The regulation of protein kinase B (AKT) is a dynamic process that depends on the balance between phosphorylation by upstream kinases for activation and inactivation by dephosphorylation by protein phosphatases. Phosphorylated AKT is commonly found in acute myeloid leukemia (AML) and confers an unfavorable prognosis. Understanding the relative importance of upstream kinases and AKT phosphatase in the activation of AKT is relevant for the therapeutic targeting of this signaling axis in AML. The B55α subunit of protein phosphatase 2A (PP2A) has been implicated in AKT dephosphorylation, but its role in regulating AKT in AML is unknown. We examined B55α protein expression in blast cells derived from 511 AML patients using reverse phase protein analysis. B55α protein expression was lower in AML cells compared with normal CD34 cells. B55α protein levels negatively correlated with threonine 308 phosphorylation levels. Low levels of B55α were associated with shorter complete remission duration, demonstrating that decreased expression is an adverse prognostic factor in AML. These findings suggest that decreased B55α expression in AML is at least partially responsible for increased AKT signaling in AML and suggests that therapeutic targeting of PP2A could counteract this.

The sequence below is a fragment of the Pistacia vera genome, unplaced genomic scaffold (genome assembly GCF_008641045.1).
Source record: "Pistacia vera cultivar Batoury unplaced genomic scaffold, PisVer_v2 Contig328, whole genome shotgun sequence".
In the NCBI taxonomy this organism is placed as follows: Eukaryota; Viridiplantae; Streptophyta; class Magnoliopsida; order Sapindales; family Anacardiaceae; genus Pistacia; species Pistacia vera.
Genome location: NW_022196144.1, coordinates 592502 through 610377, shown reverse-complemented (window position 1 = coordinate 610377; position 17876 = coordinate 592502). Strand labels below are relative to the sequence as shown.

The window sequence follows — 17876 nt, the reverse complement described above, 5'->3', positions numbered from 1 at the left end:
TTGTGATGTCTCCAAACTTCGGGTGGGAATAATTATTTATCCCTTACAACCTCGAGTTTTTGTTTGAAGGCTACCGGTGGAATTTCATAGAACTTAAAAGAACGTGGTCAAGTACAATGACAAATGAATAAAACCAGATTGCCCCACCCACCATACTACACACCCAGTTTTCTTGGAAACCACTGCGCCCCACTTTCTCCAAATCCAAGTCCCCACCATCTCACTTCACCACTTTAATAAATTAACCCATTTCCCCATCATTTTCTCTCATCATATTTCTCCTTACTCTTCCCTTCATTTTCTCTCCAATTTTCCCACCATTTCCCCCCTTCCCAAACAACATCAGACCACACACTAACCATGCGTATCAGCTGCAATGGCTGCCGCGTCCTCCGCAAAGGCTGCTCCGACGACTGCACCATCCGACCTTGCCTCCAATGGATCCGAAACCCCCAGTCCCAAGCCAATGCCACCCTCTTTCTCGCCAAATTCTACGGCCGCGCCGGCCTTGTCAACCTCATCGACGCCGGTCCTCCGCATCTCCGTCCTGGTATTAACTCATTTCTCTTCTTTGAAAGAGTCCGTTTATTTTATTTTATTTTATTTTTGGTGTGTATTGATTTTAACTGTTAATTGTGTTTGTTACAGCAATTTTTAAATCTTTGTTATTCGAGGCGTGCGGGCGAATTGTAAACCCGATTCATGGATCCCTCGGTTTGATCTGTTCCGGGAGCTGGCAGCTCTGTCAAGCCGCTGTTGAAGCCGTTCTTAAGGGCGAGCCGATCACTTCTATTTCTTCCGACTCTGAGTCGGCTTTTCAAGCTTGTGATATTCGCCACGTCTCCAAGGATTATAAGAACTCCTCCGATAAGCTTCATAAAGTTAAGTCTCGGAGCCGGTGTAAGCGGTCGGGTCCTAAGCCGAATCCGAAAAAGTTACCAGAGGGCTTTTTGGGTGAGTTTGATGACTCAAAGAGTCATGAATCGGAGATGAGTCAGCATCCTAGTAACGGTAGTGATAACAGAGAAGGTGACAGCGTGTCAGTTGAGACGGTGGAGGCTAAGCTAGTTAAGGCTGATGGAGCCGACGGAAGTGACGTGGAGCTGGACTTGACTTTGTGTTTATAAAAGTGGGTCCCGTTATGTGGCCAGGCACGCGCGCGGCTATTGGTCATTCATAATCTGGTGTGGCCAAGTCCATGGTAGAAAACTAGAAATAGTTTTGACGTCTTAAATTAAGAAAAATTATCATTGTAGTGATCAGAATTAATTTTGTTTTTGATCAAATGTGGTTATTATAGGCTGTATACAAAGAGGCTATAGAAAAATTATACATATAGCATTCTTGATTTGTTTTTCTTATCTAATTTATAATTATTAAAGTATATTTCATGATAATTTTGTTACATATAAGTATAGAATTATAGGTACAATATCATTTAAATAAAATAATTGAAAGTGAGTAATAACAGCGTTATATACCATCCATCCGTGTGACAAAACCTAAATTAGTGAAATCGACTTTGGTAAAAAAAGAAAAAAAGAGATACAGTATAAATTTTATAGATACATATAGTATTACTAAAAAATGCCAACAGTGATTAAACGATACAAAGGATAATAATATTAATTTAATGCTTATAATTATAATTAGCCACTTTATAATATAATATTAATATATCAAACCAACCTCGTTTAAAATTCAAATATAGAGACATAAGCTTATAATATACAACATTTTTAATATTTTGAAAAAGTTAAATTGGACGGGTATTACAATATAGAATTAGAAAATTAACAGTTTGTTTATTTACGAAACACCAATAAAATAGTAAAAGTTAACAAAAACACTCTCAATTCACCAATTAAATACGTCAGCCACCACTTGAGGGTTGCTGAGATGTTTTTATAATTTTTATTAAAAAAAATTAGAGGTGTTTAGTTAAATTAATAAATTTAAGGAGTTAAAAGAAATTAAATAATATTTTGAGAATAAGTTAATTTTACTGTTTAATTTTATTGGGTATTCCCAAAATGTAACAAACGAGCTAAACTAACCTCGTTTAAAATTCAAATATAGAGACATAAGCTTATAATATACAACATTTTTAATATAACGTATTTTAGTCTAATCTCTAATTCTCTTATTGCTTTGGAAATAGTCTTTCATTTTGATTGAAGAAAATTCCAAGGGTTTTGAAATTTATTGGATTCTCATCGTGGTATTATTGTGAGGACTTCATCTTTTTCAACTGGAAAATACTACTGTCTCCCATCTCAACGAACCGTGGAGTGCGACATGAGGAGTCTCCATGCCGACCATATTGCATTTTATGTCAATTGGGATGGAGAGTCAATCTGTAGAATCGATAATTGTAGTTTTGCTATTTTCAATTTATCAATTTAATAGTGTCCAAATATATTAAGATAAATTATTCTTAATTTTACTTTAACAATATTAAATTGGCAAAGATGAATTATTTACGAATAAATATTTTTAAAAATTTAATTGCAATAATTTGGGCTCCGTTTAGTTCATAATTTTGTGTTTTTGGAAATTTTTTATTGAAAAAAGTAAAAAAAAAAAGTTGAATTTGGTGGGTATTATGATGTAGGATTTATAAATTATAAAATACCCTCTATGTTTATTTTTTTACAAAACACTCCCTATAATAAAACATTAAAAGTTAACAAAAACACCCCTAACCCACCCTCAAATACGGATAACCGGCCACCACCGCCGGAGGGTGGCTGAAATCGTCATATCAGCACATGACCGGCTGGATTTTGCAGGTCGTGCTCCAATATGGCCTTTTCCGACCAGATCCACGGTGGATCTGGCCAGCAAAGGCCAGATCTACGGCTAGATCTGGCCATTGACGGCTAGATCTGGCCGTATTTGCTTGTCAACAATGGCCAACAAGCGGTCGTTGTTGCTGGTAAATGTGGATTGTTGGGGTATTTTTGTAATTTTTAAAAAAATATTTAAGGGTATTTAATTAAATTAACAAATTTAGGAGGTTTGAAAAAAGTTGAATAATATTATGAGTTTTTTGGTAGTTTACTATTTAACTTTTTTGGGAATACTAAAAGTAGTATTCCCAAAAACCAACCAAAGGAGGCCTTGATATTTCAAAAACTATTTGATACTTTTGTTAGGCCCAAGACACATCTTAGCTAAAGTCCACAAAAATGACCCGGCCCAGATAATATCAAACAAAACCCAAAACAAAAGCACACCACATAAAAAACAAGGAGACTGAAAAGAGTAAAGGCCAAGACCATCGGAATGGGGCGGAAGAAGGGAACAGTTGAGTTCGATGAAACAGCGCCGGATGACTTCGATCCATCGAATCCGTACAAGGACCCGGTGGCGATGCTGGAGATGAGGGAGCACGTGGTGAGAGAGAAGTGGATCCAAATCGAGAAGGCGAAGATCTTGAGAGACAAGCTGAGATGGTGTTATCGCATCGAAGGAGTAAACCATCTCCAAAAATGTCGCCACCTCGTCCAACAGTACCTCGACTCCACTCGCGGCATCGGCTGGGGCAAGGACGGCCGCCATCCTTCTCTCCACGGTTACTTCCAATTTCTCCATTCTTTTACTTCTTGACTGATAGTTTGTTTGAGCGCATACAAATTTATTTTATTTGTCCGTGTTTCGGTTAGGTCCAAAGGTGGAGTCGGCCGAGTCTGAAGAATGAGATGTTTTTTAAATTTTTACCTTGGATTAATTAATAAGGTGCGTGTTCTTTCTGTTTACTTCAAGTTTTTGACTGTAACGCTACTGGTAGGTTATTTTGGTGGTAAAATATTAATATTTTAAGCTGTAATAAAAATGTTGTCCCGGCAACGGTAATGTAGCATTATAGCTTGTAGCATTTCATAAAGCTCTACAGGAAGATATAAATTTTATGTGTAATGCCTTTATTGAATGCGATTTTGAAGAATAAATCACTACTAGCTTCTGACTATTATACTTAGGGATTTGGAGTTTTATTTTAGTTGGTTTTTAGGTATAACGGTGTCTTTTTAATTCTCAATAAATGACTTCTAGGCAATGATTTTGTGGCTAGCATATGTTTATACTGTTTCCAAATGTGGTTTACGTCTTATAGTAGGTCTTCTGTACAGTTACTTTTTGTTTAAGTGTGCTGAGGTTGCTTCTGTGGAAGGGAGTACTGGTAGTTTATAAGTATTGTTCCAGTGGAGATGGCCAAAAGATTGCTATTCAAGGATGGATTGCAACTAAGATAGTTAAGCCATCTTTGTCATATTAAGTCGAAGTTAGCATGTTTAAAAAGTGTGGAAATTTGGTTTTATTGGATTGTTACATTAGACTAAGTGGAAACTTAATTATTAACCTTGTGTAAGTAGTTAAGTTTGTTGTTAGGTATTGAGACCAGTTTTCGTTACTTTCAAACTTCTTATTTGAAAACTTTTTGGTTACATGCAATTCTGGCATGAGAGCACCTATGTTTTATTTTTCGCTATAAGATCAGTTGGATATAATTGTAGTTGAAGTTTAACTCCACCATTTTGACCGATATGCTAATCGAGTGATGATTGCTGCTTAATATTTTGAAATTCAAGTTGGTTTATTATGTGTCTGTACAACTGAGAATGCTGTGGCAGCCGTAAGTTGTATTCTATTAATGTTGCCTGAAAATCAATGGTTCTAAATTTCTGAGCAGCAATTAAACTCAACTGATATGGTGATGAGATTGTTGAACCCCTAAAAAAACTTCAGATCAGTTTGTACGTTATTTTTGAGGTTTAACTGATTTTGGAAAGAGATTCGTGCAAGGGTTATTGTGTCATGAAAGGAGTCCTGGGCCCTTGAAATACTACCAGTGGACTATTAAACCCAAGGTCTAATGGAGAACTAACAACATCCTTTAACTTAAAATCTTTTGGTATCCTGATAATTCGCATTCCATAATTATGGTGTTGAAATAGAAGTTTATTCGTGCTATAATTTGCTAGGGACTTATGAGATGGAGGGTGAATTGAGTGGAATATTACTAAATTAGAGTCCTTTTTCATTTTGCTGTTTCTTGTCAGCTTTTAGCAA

|Original language||English (US)|
|Number of pages||7|
|State||Published - Nov 2011|
ASJC Scopus subject areas
- Cancer Research